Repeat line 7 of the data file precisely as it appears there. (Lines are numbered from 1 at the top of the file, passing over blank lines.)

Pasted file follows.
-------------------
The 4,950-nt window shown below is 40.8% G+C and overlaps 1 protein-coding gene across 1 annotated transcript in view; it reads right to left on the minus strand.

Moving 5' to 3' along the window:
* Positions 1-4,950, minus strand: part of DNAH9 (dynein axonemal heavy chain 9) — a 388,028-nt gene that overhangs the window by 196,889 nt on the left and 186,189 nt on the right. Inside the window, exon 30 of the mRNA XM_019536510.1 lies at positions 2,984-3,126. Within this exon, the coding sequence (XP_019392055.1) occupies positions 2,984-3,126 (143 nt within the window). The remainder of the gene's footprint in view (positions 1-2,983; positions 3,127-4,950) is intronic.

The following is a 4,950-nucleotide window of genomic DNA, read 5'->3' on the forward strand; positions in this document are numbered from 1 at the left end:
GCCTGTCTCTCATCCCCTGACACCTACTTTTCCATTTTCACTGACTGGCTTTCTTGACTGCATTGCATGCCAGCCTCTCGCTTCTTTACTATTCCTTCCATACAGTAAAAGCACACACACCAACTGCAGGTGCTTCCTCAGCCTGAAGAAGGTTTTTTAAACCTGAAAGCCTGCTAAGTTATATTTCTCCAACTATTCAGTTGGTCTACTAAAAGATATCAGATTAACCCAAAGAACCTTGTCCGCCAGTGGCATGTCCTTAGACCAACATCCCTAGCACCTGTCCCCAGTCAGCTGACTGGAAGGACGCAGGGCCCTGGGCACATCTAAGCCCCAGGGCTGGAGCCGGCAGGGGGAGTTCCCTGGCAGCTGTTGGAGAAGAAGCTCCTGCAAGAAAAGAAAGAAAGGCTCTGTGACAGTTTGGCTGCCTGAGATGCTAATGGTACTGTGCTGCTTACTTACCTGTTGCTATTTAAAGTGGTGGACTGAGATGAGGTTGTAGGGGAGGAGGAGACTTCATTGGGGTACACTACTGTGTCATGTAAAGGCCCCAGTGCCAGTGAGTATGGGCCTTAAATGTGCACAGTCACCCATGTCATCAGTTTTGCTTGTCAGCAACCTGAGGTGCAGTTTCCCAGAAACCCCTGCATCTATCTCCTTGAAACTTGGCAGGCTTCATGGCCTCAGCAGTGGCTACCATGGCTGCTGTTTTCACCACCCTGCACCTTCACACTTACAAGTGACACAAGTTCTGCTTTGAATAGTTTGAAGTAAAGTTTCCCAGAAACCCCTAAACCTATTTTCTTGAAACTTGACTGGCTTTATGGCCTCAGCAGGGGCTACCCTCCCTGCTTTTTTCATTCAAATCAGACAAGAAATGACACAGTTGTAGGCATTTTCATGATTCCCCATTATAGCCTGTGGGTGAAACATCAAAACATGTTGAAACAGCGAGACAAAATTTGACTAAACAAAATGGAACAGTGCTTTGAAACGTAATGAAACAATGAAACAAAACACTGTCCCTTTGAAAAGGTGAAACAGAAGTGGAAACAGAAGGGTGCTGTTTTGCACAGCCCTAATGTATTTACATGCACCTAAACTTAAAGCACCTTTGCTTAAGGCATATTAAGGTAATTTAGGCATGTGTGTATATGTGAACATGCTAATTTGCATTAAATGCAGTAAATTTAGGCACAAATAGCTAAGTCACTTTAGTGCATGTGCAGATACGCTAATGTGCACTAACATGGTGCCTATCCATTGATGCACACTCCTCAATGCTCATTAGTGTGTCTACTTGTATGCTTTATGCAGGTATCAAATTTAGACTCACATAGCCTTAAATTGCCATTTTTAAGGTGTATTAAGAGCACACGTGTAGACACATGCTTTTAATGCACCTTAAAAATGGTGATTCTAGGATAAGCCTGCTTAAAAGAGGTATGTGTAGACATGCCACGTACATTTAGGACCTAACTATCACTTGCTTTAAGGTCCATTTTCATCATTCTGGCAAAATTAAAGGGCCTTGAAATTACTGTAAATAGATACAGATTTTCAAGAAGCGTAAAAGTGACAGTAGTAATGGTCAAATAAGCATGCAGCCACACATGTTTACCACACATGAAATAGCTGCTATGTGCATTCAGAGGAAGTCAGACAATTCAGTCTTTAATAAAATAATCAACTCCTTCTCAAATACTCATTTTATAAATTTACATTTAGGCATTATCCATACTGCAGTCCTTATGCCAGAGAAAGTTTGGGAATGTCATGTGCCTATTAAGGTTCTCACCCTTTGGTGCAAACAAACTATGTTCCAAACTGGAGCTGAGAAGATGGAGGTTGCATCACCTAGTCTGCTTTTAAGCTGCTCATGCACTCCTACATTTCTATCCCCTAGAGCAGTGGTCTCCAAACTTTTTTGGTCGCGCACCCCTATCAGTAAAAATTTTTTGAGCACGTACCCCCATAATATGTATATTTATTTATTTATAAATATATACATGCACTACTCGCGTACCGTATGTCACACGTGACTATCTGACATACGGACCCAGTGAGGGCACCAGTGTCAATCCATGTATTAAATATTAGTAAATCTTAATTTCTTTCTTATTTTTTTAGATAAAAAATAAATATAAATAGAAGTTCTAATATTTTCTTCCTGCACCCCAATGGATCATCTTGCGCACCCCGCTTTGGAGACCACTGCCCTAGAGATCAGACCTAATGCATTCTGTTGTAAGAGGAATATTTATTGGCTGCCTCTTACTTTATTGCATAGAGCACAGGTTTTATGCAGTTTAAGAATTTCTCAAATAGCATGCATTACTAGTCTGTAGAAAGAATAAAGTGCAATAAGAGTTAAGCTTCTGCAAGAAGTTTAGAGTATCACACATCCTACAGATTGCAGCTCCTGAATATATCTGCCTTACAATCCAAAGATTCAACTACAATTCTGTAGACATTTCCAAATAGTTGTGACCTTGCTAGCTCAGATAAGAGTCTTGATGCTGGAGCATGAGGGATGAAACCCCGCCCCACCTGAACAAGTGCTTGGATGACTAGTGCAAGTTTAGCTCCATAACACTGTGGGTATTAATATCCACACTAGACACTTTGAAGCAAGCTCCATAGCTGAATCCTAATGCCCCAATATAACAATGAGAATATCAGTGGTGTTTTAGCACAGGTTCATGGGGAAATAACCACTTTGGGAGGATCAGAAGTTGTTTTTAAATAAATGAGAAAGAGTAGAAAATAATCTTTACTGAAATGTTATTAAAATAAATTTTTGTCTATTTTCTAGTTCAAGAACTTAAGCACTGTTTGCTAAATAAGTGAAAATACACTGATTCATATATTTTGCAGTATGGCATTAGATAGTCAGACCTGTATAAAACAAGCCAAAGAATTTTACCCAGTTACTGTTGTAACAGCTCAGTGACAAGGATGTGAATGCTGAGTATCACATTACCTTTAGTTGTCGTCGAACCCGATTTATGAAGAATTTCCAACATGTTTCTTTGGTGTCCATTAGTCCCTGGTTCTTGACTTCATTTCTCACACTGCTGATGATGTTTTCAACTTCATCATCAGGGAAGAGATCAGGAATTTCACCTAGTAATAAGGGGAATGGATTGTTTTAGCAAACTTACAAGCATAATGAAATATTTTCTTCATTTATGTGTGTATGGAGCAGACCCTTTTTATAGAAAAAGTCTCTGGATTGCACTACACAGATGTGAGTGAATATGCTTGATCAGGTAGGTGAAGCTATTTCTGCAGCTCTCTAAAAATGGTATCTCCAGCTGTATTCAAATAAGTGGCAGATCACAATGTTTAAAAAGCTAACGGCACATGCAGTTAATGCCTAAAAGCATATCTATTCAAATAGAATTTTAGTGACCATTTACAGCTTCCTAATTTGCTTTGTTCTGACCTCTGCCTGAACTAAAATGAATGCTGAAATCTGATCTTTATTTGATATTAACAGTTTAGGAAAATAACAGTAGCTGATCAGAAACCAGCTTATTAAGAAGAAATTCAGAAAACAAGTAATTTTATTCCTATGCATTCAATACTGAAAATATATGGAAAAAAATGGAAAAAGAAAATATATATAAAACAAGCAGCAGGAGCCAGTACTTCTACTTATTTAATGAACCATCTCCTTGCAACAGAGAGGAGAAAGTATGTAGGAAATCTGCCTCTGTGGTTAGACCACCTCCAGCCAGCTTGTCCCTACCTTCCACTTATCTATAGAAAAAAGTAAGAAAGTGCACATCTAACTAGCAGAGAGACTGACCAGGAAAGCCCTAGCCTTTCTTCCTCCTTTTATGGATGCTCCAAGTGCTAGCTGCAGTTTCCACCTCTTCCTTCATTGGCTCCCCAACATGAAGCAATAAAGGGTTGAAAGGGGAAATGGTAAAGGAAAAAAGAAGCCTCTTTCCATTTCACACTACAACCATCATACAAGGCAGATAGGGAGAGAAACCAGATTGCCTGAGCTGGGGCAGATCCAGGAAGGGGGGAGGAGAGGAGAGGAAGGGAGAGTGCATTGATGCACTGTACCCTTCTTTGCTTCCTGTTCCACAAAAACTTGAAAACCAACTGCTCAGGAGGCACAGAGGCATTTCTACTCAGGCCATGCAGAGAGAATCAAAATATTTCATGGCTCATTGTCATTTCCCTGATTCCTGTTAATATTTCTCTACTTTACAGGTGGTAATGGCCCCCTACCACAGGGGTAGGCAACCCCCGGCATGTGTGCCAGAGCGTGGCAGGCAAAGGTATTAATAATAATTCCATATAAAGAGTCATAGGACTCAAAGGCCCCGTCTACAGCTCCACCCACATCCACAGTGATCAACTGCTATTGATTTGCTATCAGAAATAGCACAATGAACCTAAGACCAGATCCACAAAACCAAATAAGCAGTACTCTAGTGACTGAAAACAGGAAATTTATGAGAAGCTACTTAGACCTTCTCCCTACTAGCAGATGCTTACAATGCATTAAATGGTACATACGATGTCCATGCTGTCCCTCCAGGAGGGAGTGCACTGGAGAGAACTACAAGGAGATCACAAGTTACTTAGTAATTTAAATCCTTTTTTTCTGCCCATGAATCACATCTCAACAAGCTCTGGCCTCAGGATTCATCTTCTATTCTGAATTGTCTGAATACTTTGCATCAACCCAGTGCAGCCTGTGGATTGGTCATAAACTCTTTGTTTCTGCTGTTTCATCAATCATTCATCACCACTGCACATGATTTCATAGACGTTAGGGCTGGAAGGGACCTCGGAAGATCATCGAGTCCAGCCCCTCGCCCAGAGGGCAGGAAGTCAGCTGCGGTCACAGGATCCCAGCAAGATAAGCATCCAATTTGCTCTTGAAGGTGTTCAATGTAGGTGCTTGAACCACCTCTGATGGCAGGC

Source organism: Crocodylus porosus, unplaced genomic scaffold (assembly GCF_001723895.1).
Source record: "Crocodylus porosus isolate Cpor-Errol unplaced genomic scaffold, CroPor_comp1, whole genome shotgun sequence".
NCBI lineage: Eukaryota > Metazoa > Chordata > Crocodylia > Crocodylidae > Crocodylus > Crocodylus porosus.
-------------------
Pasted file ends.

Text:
Source record: "Crocodylus porosus isolate Cpor-Errol unplaced genomic scaffold, CroPor_comp1, whole genome shotgun sequence".